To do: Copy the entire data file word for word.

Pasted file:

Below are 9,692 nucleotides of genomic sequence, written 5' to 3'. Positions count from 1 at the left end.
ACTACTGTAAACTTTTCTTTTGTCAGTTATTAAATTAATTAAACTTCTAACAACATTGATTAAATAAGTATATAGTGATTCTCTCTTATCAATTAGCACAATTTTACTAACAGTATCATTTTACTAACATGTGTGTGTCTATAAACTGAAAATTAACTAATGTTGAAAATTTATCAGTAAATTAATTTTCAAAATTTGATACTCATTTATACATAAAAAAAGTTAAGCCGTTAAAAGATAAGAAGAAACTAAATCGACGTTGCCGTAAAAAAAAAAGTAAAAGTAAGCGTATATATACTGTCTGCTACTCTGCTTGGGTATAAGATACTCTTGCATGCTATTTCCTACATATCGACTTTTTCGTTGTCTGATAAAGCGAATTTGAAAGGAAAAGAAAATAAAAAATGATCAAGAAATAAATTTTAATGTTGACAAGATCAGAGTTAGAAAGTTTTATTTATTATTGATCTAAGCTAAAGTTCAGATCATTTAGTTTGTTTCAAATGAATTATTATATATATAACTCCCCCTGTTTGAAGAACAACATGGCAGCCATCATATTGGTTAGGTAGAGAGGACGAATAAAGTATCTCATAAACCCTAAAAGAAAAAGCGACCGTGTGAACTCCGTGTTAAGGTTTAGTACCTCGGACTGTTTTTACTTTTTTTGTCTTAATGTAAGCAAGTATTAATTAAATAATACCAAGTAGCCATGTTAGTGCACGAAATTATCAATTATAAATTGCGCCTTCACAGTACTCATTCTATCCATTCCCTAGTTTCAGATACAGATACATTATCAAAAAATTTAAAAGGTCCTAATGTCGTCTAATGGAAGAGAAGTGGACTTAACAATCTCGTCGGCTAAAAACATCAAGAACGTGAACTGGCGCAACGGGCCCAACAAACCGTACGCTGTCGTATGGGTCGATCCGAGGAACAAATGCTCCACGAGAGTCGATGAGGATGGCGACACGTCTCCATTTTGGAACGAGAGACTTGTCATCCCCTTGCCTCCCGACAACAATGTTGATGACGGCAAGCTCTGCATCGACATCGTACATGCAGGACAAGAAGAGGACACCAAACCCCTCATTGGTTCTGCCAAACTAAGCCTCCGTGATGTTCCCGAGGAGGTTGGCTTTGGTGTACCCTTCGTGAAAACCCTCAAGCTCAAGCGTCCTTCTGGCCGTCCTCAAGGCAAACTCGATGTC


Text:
Below are 9,692 nucleotides of genomic sequence, written 5' to 3'. Positions count from 1 at the left end.
ACTACTGTAAACTTTTCTTTTGTCAGTTATTAAATTAATTAAACTTCTAACAACATTGATTAAATAAGTATATAGTGATTCTCTCTTATCAATTAGCACAATTTTACTAACAGTATCATTTTACTAACATGTGTGTGTCTATAAACTGAAAATTAACTAATGTTGAAAATTTATCAGTAAATTAATTTTCAAAATTTGATACTCATTTATACATAAAAAAAGTTAAGCCGTTAAAAGATAAGAAGAAACTAAATCGACGTTGCCGTAAAAAAAAAAGTAAAAGTAAGCGTATATATACTGTCTGCTACTCTGCTTGGGTATAAGATACTCTTGCATGCTATTTCCTACATATCGACTTTTTCGTTGTCTGATAAAGCGAATTTGAAAGGAAAAGAAAATAAAAAATGATCAAGAAATAAATTTTAATGTTGACAAGATCAGAGTTAGAAAGTTTTATTTATTATTGATCTAAGCTAAAGTTCAGATCATTTAGTTTGTTTCAAATGAATTATTATATATATAACTCCCCCTGTTTGAAGAACAACATGGCAGCCATCATATTGGTTAGGTAGAGAGGACGAATAAAGTATCTCATAAACCCTAAAAGAAAAAGCGACCGTGTGAACTCCGTGTTAAGGTTTAGTACCTCGGACTGTTTTTACTTTTTTTGTCTTAATGTAAGCAAGTATTAATTAAATAATACCAAGTAGCCATGTTAGTGCACGAAATTATCAATTATAAATTGCGCCTTCACAGTACTCATTCTATCCATTCCCTAGTTTCAGATACAGATACATTATCAAAAAATTTAAAAGGTCCTAATGTCGTCTAATGGAAGAGAAGTGGACTTAACAATCTCGTCGGCTAAAAACATCAAGAACGTGAACTGGCGCAACGGGCCCAACAAACCGTACGCTGTCGTATGGGTCGATCCGAGGAACAAATGCTCCACGAGAGTCGATGAGGATGGCGACACGTCTCCATTTTGGAACGAGAGACTTGTCATCCCCTTGCCTCCCGACAACAATGTTGATGACGGCAAGCTCTGCATCGACATCGTACATGCAGGACAAGAAGAGGACACCAAACCCCTCATTGGTTCTGCCAAACTAAGCCTCCGTGATGTTCCCGAGGAGGTTGGCTTTGGTGTACCCTTCGTGAAAACCCTCAAGCTCAAGCGTCCTTCTGGCCGTCCTCAAGGCAAACTCGATGTC